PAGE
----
Spartacus: “Men Of Honor”
B+

Spartacus: “Men Of Honor”

B+

Spartacus

“Men Of Honor”

Season 3, Episode 3

Community Grade (63 Users)

  • A
  • A-
  • B+
  • B
  • B-
  • C+
  • C
  • C-
  • D+
  • D
  • D-
  • F

Your Grade

?

The title “Men of Honor” is a tip-off that some unsavory acts will unfurl in this week’s episode of Spartacus. What little honor that is left in this world is clouded in bloodshed, betrayal, but above all, distrust. Things have gone sideways for so long for both sides that trust is all but severed at this stage of the game. Even when individuals or groups have cause to work together, they can’t risk the chance of being undercut and then sent to the afterlife. Calling everyone’s loyalty into question is the stuff of good drama, but also ensures that this episode of the show is yet another one in which very little of note actually happens.

To be sure, there’s more forward momentum than last week, which spent a lot of time introducing major characters into the fold in order to be deployed later. But the biggest movement tonight came from the fireballs launched from Heracleo’s ships during the installment’s climatic battle. The staging of that scene was superb, to be sure. But context matters in battles such as these. It’s not just about laying out the geography of the battlefield itself, but laying out what each character wants to get out of the battle before anyone steps foot upon it.

But we’re getting ahead of ourselves here. Let’s step back and lay out what happened on the path to that fiery fight. Spartacus and his men have taken a key stronghold in Sinuessa en Valle, but find themselves lacking the necessary supplies to last through winter. The city’s granaries have been rendered partially useless thanks to Ennius’ tarring of them before his death, and the fact that Spartacus insists on feeding the Roman prisoners as well as his own army makes an already small supply of viable food even smaller. Sure, Attius has helped them forge swords from the broken shackles that once held the city’s slave population, but it’s hard to fight an enemy when one is fighting starvation.

In steps (or, more accurately, saunters) Heracleo, leader of a group of Cilician pirates that once worked for Ennius. While Ennius publicly offered up a bounty for Heracleo’s capture, in secret the two worked out a deal in which the former offered up use of his official seal for the latter. Heracleo would then take out Ennius’ rivals upon the high seas and use the seal to trade the stolen goods in port without raising undue suspicion. With supplies short, Spartacus agrees to find the seal and let Heracleo use it in perpetuity. In exchange, the pirates will supply the slave army with enough resources to withstand any attempt by Crassus to starve them out of the city.

This is all solid, if mechanical, stuff. Spartacus needs something, and strikes a bargain with someone unsavory in order to achieve it. It’s something the show has done dozens of times before, and will undoubtedly do another dozen times. I imagine Heracleo’s affectations might have struck some as too theatrical by half, but it’s also part and parcel of his character. He’s a showman that uses his affectations in order to lure people into a false sense of security. Had Tiberius not decided to act as he did, it’s very likely that Spartacus and his best men would have perished in flames when the deal between slaves and pirates went sour just before dawn outside the city’s gates. That doesn’t put him at the level of Crassus in terms of a dangerous foe by any stretch, but it does suggest a large swath of power that could be used at some point to destroy Spartacus’ forces down the road.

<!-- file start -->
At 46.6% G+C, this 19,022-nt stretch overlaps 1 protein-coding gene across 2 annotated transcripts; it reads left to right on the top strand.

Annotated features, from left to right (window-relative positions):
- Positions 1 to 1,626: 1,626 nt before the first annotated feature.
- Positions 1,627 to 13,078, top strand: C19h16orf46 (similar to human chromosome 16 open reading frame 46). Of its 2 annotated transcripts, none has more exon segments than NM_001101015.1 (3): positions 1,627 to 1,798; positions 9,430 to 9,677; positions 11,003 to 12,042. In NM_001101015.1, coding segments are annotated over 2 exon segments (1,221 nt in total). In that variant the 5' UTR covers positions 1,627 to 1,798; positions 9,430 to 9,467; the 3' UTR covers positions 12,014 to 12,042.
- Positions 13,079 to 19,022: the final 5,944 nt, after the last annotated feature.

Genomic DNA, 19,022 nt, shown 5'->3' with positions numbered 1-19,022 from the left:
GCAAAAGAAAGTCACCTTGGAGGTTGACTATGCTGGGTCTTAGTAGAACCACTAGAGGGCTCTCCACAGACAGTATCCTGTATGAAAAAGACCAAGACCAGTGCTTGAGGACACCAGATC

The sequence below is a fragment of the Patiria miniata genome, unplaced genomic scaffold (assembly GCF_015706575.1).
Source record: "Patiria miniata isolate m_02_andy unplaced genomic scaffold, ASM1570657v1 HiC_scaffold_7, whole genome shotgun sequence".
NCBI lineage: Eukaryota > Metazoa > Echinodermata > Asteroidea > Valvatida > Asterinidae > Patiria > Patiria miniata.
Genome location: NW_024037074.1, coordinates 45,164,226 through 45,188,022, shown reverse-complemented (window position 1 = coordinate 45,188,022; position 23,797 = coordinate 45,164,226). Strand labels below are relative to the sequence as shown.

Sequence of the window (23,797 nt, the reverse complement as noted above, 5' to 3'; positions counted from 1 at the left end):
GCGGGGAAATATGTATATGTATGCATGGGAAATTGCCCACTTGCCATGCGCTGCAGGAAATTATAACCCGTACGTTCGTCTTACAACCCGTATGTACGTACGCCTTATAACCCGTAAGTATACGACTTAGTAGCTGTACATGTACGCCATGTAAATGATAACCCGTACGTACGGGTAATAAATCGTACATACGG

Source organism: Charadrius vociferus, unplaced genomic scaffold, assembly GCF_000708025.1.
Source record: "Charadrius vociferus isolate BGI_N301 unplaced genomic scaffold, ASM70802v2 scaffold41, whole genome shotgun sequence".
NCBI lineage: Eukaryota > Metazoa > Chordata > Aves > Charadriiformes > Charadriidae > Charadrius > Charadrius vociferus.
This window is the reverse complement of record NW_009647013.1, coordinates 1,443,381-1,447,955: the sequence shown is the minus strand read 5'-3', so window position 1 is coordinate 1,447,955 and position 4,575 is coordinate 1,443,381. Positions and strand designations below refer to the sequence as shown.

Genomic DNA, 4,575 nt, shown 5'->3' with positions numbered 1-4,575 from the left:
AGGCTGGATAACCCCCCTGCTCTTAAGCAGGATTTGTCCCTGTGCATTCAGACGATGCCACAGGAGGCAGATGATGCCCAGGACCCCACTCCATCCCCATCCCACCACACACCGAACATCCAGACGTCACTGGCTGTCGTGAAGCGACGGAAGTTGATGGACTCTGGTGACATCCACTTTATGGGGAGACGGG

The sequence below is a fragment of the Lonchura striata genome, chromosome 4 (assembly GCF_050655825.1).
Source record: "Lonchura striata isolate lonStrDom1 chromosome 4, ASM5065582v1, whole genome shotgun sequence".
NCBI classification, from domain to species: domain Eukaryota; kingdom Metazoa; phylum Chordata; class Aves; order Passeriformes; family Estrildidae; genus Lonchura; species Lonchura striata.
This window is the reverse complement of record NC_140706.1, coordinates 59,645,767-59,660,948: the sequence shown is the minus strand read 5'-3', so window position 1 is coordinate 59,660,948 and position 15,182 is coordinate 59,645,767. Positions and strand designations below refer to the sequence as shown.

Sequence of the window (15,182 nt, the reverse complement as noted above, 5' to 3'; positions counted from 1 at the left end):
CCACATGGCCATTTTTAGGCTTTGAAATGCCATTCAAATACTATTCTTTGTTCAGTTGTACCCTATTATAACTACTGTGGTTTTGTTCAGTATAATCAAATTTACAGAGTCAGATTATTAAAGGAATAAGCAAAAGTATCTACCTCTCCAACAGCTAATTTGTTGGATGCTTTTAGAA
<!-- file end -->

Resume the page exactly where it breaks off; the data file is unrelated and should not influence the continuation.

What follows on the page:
Then again, a large chunk of “Men of Honor” is dedicated to the notion that Spartacus’ army needs no outside force to undo itself. They seem to be on the road towards doing a bang-up job of that themselves. If the bloodshed on display at the end of “Wolves at the Gate” offered up a mixed bag of heroic action and horrific slaughter, the scene in which Crixus stages a mock gladiatorial battle between Ulpianus and another Roman citizen offers up no such layered viewing experience. This is ugliness, plain and simple. The laughing hoardes that cry for blood to be spilled are no better or worse than someone like Gannicus, who looks on with conflicted emotion yet does nothing. Only Attius expresses any moral outrage at the proceedings, which forces us to ask, “Are we still supposed to root for these people to win?” Or, as Attius puts it, “How do your friends differ from the fucking villain they brand me?"

It’s a bold question to ask, and one the show should be applauded for introducing. Rather than having this be a moral quandary these warriors face early in their campaign, Spartacus is throwing this problem at them as they near the apex of their journey. The stronger this force becomes, the more dangerous they become not just to Rome, but to themselves. These problems play out on large scales (such as the aforementioned “spectacle”) as well as small, primarily through intimate scenes between Spartacus and Laeta. She’s upset to learn about her husband’s duplicitous dealings, but Spartacus is too numb to revelations such as this. Everyone is filtered through Batiatus, Glaber, and the dozens of other Romans that turned him from an unnamed Thracian into a man whose name rings in every village of Italy. He’s not completely immune to the idea of trust, but even these small instances are fraught with peril. Only through Roman intervention does he realize that Hercleo was telling the truth, and his decision to let Laeta roam the streets might undo their entire plan. His successes have bred a new series of complications, and these are problems that cannot simply be struck down by steel.